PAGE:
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Defining elements of social security disability

The term "disabled" is heavy. It has the potential to bring with it a feeling of helplessness and frustration, especially if the person now wearing the label was at one time a dedicated, hard-working employee. Whether a Florida worker becomes disabled by an accident at work or through a crippling medical diagnosis, he or she may feel overwhelmed trying to wade through the process of applying for assistance.

The Social Security Administration offers guidance to help those who find themselves in this or similar situations. First, the Administration shares how it defines disability. Because of the wide variation of incidents and individuality of cases, the defining elements the SSA considers must be strict.

The Administration says workers cannot make more than $1180 in a month and still qualify for disability benefits. Instead, they must experience limitations that prevent them from reaching that threshold. In addition, SSA explains limitations employees experience should include an inability to function in routine activities like "lifting, standing, walking, sitting and remembering."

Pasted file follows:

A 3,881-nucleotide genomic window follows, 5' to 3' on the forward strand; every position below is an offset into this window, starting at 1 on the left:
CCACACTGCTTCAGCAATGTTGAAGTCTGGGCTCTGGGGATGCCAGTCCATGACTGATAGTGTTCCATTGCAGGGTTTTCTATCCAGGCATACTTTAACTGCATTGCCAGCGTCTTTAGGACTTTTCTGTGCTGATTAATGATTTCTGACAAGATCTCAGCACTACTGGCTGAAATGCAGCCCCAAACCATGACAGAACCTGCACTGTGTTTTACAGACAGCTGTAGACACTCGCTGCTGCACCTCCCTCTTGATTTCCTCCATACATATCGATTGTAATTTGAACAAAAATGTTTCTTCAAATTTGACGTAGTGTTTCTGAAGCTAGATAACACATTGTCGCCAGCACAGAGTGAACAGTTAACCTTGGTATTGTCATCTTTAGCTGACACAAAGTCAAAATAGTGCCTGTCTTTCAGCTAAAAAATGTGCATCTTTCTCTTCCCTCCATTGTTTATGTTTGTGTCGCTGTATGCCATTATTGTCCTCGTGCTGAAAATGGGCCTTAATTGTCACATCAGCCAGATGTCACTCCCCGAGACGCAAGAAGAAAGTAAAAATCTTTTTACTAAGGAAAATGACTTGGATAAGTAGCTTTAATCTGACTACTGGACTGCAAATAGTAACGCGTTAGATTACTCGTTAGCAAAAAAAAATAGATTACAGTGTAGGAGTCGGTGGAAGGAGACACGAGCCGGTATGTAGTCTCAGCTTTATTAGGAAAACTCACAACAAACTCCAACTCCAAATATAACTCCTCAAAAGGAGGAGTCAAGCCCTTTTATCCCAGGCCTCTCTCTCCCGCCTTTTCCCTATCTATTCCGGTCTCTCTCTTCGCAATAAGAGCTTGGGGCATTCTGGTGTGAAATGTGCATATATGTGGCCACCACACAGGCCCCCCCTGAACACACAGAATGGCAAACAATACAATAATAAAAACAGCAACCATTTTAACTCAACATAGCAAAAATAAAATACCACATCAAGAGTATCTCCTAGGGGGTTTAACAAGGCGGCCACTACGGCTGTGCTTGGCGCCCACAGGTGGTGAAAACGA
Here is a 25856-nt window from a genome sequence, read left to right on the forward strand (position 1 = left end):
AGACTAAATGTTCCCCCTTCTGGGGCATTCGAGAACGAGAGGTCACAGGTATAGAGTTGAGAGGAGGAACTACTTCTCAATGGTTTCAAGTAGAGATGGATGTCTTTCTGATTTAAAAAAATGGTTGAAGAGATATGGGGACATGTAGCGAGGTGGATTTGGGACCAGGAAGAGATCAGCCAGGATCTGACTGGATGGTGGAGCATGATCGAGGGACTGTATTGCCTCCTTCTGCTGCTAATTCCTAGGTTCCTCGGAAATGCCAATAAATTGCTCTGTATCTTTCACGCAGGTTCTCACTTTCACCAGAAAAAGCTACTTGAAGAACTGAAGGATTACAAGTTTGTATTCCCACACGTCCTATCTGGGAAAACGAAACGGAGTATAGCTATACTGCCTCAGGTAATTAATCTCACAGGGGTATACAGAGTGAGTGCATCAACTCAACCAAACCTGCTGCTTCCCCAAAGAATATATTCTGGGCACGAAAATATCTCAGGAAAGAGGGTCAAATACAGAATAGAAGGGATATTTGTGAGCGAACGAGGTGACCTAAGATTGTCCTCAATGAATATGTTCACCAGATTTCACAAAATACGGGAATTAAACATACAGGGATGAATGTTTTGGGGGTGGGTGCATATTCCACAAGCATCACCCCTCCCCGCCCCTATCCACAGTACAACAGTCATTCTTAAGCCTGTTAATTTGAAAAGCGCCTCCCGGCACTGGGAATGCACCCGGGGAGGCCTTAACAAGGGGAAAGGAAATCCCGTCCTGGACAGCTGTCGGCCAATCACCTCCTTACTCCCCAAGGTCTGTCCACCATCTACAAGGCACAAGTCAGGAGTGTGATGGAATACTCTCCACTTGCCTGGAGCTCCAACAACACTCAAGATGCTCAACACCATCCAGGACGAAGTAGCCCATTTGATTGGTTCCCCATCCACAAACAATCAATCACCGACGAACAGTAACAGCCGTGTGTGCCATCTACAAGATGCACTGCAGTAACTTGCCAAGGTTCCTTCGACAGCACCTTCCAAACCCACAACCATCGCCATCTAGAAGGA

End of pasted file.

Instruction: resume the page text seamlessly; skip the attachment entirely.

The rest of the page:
Another question the Administration will ask is whether injured individuals are able to continue working in the same roles as before the injury or illness occurred. If an injury or illness prevents them from doing their jobs, the SSA says their cases lean more toward qualification for disability. 

The American Association of Retired Persons adds essential information, noting if someone has become disabled and cannot do his or her previous work, the next question to ask is whether "any work that exists in the national economy" is a possibility. 

AARP reminds applicants the process is long and complicated. It requires significant patience and tenacity.  

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